The slides from February's meeting of GSE are now online here. If you've ever implemented Role-Based Access Control (RBAC) on a mainframe, then you might find the model user discussion interesting. Comments welcome below.
with Tags: rbac X
Meeting old friends and new, IBMers and customers at last week's GSE UK Enterprise Security Working Group (ESWG) has inspired me to start blogging again. Let's see how long this lasts ;)
The meeting was well attended, especially considering we were outside the M25 (London's outer ring road)! Our hosts, RSM Partners, looked after us very well and the day was well-paced, packed with informative sessions and full of lively debate. I was "dragged up" to continue the JOBROLE debate during the Hints and Tips session - more on that later - but the highlights were Mark Wilson's "z/OS Pen Testing Live" where we saw Mark "break in" to a z/OS machine before our very eyes (well, it was actually his own, so no crime was committed), and I was impressed by the presentation from Dave Constable of Barclays Bank's Global z/OS Security Engineering team on the IBM System z Security Portal and CVSS.
While we await the minutes and presentations to be uploaded to the website, why not check out said IBM Portal, and read about the "Common Vulnerability Scoring System" (CVSS) and how it can help you manage your z/OS maintenance schedule. Maybe this is what you need to justify to the budget holder that maintenance spend you know is necessary? Maybe CVSS will help us mainframers to discuss security matters with our distributed platform peers in the same language?
Now back to JOBROLE. A quick straw poll of the attendees revealed that a majority had already implemented Role Based Access Control (RBAC), were planning to, or had a desire to do so. Encouragingly, most could see the value in our proposal for either TEMPLATE user or the new JOBROLE construct. Read the background here, and have your say below. We will probably draft a proposal for GSE UK to present to IBM this year.
As promised, here is the discussion about RACF MODEL users that has been going on at UK GSE Security meetings this year. The more observant of you will have noticed that the title of this post is somewhat more dramatic, however. This is because the discussion moved on from one about MODEL or TEMPLATE users to the discussion of a new entity, the RACF ROLE object.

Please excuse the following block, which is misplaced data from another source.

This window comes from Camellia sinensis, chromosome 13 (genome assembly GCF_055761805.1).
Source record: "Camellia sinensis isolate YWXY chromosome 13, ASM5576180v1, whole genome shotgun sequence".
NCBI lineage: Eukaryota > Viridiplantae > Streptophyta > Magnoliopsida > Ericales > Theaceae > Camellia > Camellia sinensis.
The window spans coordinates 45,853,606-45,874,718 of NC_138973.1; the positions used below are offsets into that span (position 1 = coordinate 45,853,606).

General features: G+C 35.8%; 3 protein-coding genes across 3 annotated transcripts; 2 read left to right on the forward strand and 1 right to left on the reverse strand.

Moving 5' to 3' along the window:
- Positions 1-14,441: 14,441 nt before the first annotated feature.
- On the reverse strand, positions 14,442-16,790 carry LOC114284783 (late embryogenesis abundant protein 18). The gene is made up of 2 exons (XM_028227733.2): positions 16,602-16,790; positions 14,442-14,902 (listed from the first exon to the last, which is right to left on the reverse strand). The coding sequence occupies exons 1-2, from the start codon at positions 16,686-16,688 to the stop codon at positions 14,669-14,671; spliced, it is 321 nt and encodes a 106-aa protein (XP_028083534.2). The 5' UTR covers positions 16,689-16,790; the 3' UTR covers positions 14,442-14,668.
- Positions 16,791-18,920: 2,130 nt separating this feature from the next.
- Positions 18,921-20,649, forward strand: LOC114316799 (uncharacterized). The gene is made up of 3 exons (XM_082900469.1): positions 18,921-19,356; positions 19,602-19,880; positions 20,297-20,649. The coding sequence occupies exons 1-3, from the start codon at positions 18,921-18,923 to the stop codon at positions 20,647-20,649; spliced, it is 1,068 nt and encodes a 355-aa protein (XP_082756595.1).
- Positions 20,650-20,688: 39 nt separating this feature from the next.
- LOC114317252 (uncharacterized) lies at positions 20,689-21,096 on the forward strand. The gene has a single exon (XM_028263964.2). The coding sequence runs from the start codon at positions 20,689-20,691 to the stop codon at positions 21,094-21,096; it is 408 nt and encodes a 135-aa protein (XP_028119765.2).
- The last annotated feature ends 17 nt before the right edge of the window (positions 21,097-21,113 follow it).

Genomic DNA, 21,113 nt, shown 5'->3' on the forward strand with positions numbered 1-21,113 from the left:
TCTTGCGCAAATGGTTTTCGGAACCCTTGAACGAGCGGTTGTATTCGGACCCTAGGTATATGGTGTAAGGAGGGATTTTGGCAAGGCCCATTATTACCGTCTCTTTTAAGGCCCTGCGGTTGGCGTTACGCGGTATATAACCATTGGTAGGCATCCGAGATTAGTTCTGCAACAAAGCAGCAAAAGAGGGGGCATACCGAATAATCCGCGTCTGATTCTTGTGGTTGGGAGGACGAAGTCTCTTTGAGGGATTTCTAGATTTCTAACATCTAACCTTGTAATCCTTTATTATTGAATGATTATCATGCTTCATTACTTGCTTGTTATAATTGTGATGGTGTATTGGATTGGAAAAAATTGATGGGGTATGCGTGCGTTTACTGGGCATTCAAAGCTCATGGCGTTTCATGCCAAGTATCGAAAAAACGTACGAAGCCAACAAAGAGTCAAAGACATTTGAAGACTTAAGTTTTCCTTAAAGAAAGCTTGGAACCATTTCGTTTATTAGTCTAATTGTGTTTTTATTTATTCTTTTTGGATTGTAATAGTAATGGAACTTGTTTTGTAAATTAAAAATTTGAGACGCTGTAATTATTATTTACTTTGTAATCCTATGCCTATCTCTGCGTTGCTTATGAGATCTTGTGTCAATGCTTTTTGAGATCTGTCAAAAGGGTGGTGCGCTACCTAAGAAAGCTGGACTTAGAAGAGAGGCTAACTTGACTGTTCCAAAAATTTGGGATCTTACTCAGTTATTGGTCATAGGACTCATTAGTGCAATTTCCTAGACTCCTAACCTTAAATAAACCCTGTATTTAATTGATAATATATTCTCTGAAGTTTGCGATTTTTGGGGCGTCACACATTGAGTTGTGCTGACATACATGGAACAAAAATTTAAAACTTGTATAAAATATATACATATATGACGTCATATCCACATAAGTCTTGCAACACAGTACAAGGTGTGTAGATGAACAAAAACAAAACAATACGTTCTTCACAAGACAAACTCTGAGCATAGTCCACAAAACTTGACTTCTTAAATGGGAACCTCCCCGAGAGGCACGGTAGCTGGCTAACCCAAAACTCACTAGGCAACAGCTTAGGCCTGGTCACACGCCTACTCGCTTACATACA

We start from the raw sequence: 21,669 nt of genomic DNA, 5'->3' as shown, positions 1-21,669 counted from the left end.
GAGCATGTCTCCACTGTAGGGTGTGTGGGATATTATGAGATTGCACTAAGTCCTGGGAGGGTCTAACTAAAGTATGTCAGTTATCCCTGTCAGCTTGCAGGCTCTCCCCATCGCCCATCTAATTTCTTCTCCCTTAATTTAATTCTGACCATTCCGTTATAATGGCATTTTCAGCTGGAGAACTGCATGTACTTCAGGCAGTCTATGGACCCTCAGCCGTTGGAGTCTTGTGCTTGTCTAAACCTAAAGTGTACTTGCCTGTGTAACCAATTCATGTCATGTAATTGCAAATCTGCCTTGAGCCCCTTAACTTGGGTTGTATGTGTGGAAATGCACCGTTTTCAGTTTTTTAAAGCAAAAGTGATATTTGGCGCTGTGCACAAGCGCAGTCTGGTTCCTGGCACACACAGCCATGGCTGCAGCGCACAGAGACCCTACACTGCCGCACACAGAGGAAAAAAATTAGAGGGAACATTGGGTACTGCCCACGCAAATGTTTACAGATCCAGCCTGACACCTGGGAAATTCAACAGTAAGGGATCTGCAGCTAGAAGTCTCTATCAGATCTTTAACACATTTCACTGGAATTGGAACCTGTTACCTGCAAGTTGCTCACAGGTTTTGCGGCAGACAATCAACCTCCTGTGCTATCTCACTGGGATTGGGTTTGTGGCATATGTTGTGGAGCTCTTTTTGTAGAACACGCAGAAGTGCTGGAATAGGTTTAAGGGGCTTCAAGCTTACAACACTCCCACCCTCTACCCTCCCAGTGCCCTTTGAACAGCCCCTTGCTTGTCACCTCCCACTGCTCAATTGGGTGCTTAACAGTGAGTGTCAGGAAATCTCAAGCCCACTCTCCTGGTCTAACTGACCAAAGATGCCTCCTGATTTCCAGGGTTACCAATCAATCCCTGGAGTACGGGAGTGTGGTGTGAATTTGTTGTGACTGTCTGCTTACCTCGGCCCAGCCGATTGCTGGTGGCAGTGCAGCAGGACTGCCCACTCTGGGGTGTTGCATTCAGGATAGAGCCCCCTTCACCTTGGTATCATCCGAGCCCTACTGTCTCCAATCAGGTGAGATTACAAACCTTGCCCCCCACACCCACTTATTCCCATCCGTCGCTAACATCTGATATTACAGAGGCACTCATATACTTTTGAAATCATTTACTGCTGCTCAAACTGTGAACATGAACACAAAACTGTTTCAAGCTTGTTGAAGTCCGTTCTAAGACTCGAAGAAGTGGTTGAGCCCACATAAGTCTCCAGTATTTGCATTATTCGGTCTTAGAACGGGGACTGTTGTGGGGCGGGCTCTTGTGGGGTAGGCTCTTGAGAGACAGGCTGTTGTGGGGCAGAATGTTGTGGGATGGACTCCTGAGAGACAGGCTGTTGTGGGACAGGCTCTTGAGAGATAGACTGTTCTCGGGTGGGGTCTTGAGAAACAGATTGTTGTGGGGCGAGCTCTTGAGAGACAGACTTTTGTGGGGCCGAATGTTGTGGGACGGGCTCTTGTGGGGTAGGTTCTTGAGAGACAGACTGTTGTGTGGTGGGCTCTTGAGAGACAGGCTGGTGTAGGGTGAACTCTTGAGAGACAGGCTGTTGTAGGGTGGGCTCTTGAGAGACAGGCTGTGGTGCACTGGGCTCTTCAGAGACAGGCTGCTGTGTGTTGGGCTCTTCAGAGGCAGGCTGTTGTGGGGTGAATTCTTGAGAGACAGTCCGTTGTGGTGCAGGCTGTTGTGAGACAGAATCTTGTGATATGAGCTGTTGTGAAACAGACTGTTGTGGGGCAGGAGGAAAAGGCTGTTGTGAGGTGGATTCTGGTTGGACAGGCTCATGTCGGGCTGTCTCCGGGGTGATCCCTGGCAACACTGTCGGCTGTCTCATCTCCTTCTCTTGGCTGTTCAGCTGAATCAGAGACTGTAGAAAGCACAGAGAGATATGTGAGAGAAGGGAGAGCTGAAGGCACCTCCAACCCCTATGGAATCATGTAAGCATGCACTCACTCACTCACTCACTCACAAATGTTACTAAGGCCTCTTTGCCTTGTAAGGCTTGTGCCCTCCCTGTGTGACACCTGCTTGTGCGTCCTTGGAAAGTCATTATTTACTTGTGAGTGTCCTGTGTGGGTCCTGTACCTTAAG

FIrst, let me recap. In February, IBMer and z Security expert Lennie Dymoke-Bradshaw proposed a new keyword on the RACF User profile, which he called MODEL. This keyword or attribute would mark the profile as a MODEL user, used only as a model from which to copy other users. Marking as MODEL would make the user ineligible for logon, thus an improvement on current techniques (which include using REVOKE, RESTRICTED and PROTECTED for purposes they were not intended).
We discussed this back then and came to no consensus. However, I liked the idea and posted it up on LinkedIn here, where there was much useful discussion of using model or template users, and managing RBAC in RACF. When GSE reconvened in June there was not only greater support but the discussion moved on rapidly. What if we took it one step further? What if we created a whole new RACF class, like USER, to define a role, but allow USERs to be connected to it thus inheriting their RACF permissions, group connections, attributes and class authorities? Like connecting to a group but more powerful? Then we would no longer have to change hundreds of users when a role changes (e.g. a new team adopts User Admin responsibilities and needs CLAUTH(USER)) but you would change one ROLE definition, from which hundreds of IDs inherit their rights.
I think I'll leave Lennie to discuss this now, in the attached slide deck. Lennie and I will continue to drive this in the UK but we would be interested in your feedback. Comments welcome below. Thanks